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Misc. News : Non-food Things Last Updated: Apr 20, 2011 - 9:38:09 AM


Whites receive more cancer treatments than blacks
By Sue Mueller
Jan 7, 2008 - 11:06:36 AM

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MONDAY JAN 7, 2008 (Foodconsumer.org) -- In the United States, blacks are more likely than whites to receive less cancer treatments, according to a new study released Monday in the journal of Cancer, published by the American Cancer Society.

 

The study led by Dr. Cary Gross at the Yale University School of Medicine in New Haven and colleagues shows that disparities first recorded in the early 1990's have not disappeared in spite of efforts to get rid of them.

 

In the study, the researchers looked at more than 143,000 Americans age 65 or older for the treatment they received for lung, breast, colon, rectal and prostate cancer between 1992 and 2002. Patients were all under the Medicare government health insurance program.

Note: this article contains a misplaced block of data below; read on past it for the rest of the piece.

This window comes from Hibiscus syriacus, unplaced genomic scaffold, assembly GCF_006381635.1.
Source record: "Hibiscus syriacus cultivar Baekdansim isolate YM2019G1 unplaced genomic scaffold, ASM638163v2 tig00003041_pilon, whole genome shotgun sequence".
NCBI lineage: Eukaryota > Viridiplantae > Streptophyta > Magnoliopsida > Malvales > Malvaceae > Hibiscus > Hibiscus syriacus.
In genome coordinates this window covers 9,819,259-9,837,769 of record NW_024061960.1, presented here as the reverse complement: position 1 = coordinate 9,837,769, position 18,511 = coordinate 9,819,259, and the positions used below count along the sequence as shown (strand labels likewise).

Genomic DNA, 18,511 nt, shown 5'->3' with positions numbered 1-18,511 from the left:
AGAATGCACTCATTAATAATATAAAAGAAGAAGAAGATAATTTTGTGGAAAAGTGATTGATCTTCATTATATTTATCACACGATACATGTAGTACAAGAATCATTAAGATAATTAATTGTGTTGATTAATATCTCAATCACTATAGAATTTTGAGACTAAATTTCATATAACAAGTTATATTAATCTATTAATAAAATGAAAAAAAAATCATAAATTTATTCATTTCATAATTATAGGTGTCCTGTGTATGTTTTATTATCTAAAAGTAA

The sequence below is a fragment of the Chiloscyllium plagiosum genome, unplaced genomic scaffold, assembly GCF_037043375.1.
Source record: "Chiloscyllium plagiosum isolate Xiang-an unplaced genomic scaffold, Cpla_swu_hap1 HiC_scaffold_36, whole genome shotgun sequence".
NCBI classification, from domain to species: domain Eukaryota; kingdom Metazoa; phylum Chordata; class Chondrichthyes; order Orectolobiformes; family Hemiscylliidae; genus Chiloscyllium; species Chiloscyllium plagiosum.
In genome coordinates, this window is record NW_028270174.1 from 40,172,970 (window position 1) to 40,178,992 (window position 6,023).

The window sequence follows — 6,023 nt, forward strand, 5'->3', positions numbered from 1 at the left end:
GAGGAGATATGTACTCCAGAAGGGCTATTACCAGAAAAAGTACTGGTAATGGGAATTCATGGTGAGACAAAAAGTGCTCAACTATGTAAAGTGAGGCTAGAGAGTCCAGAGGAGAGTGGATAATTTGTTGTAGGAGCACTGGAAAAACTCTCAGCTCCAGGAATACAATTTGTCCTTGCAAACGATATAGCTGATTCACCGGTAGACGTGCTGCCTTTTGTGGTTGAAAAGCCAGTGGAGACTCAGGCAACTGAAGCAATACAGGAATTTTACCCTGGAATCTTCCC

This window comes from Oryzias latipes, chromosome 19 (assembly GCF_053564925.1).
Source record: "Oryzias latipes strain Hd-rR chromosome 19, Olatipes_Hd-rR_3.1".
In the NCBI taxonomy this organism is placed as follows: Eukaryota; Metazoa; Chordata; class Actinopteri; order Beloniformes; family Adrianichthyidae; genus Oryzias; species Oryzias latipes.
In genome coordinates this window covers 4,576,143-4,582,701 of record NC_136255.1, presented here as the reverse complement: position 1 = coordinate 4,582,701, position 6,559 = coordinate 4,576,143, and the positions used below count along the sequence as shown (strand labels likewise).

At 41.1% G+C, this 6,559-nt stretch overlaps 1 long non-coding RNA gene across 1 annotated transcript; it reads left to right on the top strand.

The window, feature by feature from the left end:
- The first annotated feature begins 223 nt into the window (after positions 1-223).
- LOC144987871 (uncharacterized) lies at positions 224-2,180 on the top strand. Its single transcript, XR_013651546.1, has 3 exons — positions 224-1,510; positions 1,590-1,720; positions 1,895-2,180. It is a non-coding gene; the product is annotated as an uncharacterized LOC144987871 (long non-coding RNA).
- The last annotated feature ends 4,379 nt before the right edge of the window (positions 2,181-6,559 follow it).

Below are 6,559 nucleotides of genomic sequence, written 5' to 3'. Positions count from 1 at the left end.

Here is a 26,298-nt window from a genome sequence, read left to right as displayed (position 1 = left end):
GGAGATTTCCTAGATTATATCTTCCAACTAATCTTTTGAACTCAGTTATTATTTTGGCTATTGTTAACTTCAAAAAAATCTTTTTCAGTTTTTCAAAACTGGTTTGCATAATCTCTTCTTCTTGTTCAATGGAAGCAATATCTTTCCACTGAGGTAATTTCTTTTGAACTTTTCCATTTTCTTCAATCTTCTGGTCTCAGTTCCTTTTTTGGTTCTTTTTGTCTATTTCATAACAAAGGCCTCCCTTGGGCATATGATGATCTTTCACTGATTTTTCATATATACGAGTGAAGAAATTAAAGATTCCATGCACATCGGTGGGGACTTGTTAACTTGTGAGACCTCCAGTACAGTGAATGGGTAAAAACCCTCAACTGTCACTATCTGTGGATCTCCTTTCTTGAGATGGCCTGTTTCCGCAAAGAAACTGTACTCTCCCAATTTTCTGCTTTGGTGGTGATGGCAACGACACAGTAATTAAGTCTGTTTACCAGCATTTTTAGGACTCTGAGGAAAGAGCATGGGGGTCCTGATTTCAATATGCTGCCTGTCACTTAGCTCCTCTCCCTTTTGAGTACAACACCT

The disparities have not changed during the ten-year period although steps were taken by some doctors and hospitals to understand and address the issue.

 

"This sort of thing has been a problem in the United States for a long, long time," Dr. Otis Brawley, chief medical officer of the American Cancer Society, was quoted as saying by Reuters.

 

"I think individual racism likely accounts for a small amount of it, but not a large amount. What I would refer to as institutional or societal racism accounts for a much larger component of it."

 

Specifically, among those who had early stage lung cancer, whites were 19 percent more likely than blacks to get surgical removal of the tumor.   

 

For rectal cancer, whites were 27 percent more likely to get additional chemotherapy after surgery, which is believed to benefit the patients by getting rid of any residue cancer cells.

 

Whites with colon cancer were also 24 percent more likely to get additional chemotherapy.

 

Among those with breast cancer who received a lumpectomy, whites were 7 percent more likely to get radiation therapy. And white men with prostate cancer were 11 percent more likely to get surgical or radiation treatment.

 

The study did not reveal what impact these disparities would have on the mortalities or survival rates.   It is a fact that on average cancer patients who did not receive conventional treatments actually lived longer than those who received.





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